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Premium carriers dwindle in number

The demise of Eos leaves only two dedicated all-premium carriers - L'Avion and Silverjet

The viability of the all-premium business model is again being questioned after Eos filed for bankruptcy and ceased operations at the end of April.

The exit of Eos leaves only two all-premium carriers: UK-based Silverjet and France's L'Avion. In May, Silverjet achieved something that Eos and before that Maxjet failed to do - secure a new investor. UAE-based Viceroy Holdings injected $25 million into Silverjet in exchange for a 28% stake and may inject another $100 million.

Eos ran out of cash after a planned $50 million transaction that was due to close at the beginning of May fell through. Eos only operated one route, connecting New York JFK with London Stansted, but had been planning to add service to Newark and Dubai from Stansted over the coming months.


Maxjet dropped out in late December after it failed to close on a new round of financing. It had expanded much more rapidly than Eos, serving up to four US cities from Stansted. Maxjet's air operators' certificate is being acquired by NCA Sports Group, which plans to turn the carrier into a luxury charter operator.

The demise of both Eos and Maxjet provides much needed relief in the fiercely competitive New York-London market which has already seen an increase in capacity due to the implementation of the EU-US Open Skies agreement. Carriers in this market have reported significant drops in premium demand in recent months due to the credit crunch, which in particular has affected travel in the banking sector.

In only two years Eos, Maxjet and Silverjet had built up a 28% share of the New York-London business class market. All five of the network carriers operating in the market have been claiming the launch of three all-premium carriers was not having a significant impact but clearly it was. American, for example, retaliated last year by launching a service to Stansted from New York JFK, putting it in direct competition with Eos and Maxjet. BA ­retaliated by unveiling early this year plans to launch a new Airbus A318 service in 2009 from ­London City Airport to New York.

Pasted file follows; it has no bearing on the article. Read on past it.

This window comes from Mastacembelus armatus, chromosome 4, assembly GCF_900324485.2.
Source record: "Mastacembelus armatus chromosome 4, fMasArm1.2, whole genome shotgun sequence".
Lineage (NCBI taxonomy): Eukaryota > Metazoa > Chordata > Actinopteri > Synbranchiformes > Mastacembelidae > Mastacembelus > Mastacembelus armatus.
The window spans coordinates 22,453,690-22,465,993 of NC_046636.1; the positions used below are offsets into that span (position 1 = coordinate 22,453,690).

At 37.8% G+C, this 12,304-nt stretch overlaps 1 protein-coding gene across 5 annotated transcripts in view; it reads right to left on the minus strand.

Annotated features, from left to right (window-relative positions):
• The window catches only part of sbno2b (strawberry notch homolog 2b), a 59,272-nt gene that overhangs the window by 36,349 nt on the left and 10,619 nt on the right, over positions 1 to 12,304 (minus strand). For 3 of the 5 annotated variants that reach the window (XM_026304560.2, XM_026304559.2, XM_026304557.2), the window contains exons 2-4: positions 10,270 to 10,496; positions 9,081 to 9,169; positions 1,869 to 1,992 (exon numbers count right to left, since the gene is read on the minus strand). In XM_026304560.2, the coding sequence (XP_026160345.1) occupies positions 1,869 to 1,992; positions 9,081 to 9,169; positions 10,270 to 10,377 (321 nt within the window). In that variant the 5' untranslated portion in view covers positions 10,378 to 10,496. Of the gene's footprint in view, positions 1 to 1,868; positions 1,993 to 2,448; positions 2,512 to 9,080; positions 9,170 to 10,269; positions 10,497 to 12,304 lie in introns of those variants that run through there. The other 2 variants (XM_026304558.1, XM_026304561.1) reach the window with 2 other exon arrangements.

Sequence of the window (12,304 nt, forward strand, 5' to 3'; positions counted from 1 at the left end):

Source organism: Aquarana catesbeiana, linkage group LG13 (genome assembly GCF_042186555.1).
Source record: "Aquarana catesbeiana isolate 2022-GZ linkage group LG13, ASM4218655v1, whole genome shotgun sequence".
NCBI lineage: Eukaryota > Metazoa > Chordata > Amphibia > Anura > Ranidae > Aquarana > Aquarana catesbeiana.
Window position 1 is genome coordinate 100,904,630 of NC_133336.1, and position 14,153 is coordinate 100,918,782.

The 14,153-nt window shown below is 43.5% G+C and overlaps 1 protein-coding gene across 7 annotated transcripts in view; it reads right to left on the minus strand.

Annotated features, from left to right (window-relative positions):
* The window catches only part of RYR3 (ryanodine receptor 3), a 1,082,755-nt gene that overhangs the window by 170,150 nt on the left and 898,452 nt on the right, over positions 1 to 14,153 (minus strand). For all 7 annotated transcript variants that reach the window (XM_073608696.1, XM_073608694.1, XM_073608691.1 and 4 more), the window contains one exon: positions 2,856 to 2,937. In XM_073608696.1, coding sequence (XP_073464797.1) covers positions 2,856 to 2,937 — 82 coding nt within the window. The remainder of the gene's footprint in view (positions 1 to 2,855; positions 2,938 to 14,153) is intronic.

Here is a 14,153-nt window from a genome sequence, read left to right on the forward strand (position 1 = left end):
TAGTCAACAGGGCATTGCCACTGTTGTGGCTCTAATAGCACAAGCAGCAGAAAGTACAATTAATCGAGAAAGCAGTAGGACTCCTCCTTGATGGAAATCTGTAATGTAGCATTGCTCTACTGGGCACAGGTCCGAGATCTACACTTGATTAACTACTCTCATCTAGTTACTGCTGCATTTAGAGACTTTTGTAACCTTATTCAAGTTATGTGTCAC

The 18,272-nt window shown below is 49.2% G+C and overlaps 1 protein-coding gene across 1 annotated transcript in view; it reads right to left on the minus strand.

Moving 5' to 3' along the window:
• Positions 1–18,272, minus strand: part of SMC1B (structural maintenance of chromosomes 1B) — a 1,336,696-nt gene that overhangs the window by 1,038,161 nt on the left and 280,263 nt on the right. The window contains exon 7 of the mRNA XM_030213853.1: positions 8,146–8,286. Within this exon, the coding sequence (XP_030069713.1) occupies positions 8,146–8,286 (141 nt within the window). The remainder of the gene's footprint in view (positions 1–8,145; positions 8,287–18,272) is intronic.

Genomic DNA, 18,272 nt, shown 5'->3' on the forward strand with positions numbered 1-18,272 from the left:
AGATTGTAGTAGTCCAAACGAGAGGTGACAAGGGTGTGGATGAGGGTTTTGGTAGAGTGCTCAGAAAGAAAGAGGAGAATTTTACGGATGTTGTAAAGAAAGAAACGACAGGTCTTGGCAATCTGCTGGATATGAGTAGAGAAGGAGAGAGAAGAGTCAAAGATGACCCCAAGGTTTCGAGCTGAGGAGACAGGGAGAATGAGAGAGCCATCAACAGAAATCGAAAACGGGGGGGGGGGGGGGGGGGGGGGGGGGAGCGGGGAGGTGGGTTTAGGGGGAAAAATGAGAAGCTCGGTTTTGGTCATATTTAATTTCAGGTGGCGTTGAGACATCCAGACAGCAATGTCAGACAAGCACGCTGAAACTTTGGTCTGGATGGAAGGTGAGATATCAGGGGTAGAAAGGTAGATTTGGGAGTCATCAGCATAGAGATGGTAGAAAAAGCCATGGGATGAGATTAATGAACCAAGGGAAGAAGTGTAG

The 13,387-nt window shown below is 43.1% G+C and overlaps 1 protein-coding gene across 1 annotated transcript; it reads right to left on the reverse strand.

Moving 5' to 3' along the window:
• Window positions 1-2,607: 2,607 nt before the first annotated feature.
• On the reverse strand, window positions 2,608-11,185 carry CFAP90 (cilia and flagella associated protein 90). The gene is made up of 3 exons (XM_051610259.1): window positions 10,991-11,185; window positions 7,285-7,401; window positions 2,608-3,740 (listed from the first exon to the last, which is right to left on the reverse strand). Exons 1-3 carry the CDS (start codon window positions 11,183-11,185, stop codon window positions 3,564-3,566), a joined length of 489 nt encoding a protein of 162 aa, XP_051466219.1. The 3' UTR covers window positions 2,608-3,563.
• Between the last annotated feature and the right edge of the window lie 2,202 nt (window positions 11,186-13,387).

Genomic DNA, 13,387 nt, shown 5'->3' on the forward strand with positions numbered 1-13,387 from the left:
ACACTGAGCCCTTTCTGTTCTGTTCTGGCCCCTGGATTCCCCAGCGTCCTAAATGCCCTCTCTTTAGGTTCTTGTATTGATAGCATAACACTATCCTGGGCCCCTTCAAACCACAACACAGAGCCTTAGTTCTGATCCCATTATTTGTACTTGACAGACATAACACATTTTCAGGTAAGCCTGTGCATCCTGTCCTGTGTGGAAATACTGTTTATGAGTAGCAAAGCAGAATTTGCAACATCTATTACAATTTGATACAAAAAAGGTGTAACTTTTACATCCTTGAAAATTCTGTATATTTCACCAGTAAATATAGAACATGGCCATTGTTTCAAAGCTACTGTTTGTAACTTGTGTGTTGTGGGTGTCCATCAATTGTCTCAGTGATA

BA's announcement was clearly aimed at Eos and Silverjet and their attempts to secure new investors. Eos had also been looking at acquiring Airbus A318s to support services to London City, ­located only 10 minutes from ­Canary Wharf, where many of its clients were based.

London-based Citi analyst ­Andrew Light calls the shutdown of Eos a "mild positive" for BA and says "its demise helps offset the recent 11% increase in business class capacity due to Open Skies". Since EU-US Open Skies went into effect at the end of March, Delta has launched double daily flights from JFK to Heathrow and Continental has launched double daily flights from Newark to Heathrow.

ABN Amro analyst Andrew Lobbenberg also calls the demise of Eos "a modest positive for BA since Eos, with its very high ­service levels and up to four ­frequencies a day from Stansted to JFK was the most relevant of the start-up all-premium airlines to corporate passengers".

He adds: "Eos' failure may make life easier for Silverjet as it will pick up some passengers. On the other hand Eos' failure will also further raise consumer ­concerns about the viability of the all premium start-ups."

The demise of Eos and Maxjet means there are now only eight aircraft in all-premium configuration operating across the Atlantic, compared to 17 last year. This includes two for Silverjet, two for L'Avion, two for Lufthansa, one for KLM and one for Swiss.

But the all-premium market is growing elsewhere. Silverjet launched service from London Luton to Dubai late last year to complement its Luton-Newark service. Lufthansa has also shifted some of its all-premium capacity from the North Atlantic to India and Dubai. Japan's All Nippon Airways now has two Boeing 737s operating in all-premium configuration to China and India and Saudi Arabia's NAS Air has two Airbus A319s in all business configuration operating within the Middle East.

Meanwhile, Singapore Airlines in May began operating all-premium Airbus A340s on the Singapore-Newark route. All five of its A340s will be reconfigured by September and all-business service will be introduced between Singapore and Los Angeles.

For more on the all-premium model check out our special landing page at

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